How do vegans feel about aquariums?

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It will vary a lot from vegan to vegan about how they personally feel about aquariums.

I have mixed feelings. Whilst I abhor the practice of keeping cetaceans (whales and dolphins) in captivity, my boyfriend has kept tropical fish for many years.

And then there are those public aquariums that claim that the animals in their exhibit are unable to return to the wild. What other options are there?

I’d like to preface this article to say I’m terrified of big things in the sea with teeth. Terrified. But I very much want them to stay in the sea where they belong. I wish them well.

Why vegans don’t agree with keeping cetaceans in captivity

There are a few reasons why a lot of people (including non-vegans) are calling for a total ban on keeping dolphins and whales in captivity:

1 – They don’t get adequate space

I’m writing this sat in my office. It’s about 10 feet square. If I were forced to live my whole life in this pretty comfortable room, they’d probably make a documentary about me.

But that’s the reality for captive cetaceans.

They’re enormous animals, and even the fanciest aquariums simply don’t have the room to give them the space they need.

In the wild, killer whales can travel up to 100km per day. There are few, if any, aquariums that can provide these animals with a 100th of the space they need to live a full and happy life.

2 – It’s impossible to give them a natural life

Cetaceans typically live in large social groups and, believe it or not, don’t spend their days coming up with tricks to entertain humans. They’re travelling vast distances in search of food and breeding opportunities. We simply can’t replicate that.

The average lifespan of a wild orca is 50, but there are reports of them living well into their 80s. In contrast, an orca in captivity is lucky to reach 30 years of age. That’s a disgrace.

3 – They pose a danger to their keepers

Anyone watched Blackfish? Yup, there have been over 30 reports of killer whales injuring (sometimes fatally) their trainers. That’s a lot, considering there have been no incidents of wild killer whales attacking humans.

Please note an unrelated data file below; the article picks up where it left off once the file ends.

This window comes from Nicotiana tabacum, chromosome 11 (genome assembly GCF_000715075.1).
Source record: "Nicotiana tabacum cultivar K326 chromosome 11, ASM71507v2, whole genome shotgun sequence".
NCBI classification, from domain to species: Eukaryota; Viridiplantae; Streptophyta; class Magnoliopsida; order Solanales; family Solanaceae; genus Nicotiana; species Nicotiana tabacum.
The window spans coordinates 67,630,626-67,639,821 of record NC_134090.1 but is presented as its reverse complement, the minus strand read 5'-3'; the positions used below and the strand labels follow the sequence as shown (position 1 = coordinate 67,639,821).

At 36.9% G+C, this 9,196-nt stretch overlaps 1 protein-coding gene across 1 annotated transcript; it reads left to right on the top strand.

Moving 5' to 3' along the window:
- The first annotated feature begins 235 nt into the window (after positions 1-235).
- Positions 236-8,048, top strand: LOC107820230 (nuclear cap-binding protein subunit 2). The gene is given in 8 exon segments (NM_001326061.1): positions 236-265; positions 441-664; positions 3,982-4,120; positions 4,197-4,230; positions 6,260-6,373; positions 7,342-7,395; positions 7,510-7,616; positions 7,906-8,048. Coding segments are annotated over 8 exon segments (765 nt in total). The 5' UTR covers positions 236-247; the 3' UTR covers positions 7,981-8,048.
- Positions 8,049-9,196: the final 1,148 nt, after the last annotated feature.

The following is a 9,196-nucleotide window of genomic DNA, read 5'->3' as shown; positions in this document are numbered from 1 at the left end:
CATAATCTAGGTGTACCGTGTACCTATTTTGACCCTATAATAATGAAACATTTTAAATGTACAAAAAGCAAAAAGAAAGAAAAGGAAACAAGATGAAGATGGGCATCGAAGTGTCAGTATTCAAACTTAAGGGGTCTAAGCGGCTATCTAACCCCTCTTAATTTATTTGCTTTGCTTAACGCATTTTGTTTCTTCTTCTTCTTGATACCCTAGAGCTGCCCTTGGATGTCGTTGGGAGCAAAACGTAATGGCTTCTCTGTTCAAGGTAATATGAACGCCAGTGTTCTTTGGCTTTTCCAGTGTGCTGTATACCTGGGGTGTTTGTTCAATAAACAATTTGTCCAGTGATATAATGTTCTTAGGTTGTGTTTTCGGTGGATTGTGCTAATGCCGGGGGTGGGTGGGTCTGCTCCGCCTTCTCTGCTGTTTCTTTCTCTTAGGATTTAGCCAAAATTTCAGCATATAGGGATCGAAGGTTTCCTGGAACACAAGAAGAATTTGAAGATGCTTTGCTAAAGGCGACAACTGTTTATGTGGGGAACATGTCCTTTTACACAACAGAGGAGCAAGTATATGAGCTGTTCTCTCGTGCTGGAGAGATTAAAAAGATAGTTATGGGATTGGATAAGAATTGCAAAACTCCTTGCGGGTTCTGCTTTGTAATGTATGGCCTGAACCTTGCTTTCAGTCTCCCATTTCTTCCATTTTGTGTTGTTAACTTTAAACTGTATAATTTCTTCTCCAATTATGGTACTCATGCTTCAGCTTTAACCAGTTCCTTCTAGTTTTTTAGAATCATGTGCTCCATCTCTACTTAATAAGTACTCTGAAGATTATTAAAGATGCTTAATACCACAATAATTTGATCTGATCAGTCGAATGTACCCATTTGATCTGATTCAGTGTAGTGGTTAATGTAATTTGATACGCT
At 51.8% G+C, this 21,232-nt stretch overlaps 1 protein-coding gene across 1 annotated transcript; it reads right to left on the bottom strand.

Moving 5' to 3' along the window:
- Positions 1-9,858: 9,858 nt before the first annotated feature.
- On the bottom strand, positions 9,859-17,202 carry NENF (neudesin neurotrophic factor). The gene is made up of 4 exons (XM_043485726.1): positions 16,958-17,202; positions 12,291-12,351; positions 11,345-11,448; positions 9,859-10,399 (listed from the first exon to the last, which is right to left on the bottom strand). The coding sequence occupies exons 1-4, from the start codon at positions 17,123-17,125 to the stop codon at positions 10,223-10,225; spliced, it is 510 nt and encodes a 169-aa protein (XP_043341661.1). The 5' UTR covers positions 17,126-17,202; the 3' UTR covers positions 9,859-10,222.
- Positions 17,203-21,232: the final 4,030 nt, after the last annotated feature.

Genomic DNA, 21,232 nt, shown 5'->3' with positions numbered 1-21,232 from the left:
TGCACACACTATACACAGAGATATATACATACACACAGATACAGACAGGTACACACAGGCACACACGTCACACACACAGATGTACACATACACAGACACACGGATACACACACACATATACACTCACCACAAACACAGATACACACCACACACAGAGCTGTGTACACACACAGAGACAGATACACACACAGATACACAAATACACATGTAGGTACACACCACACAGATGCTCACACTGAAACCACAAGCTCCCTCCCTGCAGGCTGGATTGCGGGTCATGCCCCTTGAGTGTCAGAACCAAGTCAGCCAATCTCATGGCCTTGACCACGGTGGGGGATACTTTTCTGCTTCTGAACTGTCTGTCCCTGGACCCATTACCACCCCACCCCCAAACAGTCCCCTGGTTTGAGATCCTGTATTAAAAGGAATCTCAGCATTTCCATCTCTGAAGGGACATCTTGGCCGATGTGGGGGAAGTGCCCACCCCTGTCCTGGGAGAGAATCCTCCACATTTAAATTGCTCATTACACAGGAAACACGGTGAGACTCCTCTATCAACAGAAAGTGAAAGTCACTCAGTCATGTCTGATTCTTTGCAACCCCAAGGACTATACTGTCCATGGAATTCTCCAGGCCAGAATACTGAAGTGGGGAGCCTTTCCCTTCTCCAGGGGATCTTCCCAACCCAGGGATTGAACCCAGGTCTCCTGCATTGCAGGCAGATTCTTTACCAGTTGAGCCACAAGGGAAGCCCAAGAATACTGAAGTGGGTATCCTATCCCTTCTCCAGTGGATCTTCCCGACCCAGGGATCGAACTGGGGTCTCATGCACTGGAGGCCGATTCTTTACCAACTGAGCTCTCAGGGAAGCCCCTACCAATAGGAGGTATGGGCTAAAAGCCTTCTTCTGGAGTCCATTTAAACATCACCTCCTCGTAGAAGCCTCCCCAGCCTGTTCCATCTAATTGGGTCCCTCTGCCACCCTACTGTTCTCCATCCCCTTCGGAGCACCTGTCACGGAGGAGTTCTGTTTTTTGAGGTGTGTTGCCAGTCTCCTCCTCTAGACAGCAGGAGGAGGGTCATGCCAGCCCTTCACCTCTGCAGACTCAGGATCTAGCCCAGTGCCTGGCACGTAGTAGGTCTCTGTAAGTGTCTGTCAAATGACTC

Tilikum’s mental health issues have been wildly documented, along with many other captive orca. In simple terms, orca suffer in captivity and can lash out, with devastating consequences. Close the damn tanks.

4 – They frequently hurt themselves

Many captive cetaceans are covered in scars from their tanks. Not only are their tanks too small, but they often start to self sooth using repetitive movements that cause them injury.

As well as these injuries, the chlorine used to keep their tanks clean can cause skin and other health issues.

There are even reports of dolphins being beached on the concrete in their enclosures so that their tanks could be cleaned, resulting in injuries to their bellies.

5 – They’re often captured from the wild

Seaworld used to have a breeding programme, but it was far from successful, especially in the case of orcas. The animals wouldn’t breed, so they have had to use artificial insemination and there were rumours that the animals were drugged.

Seaworld now claims that it doesn’t get cetaceans from the wild; rather it acquires its animals from other parks. However, if these other parks are taking animals from the wild, doesn’t that rather negate the point?

If you haven’t heard about the Taiji Dolphin Hunt, I urge you to read up on it.

Here’s the Wikipedia article.

Whilst the export of live dolphins from the hunt is now banned, every year there are reports that it still goes on behind closed doors.

6 – It’s totally unnecessary

There is no reason for keeping cetaceans in captivity.

I know that a lot of species are kept because they’re endangered, but chances are humans caused them to be endangered. We should either help to increase numbers in the wild or let the last remaining ones live out their lives in peace.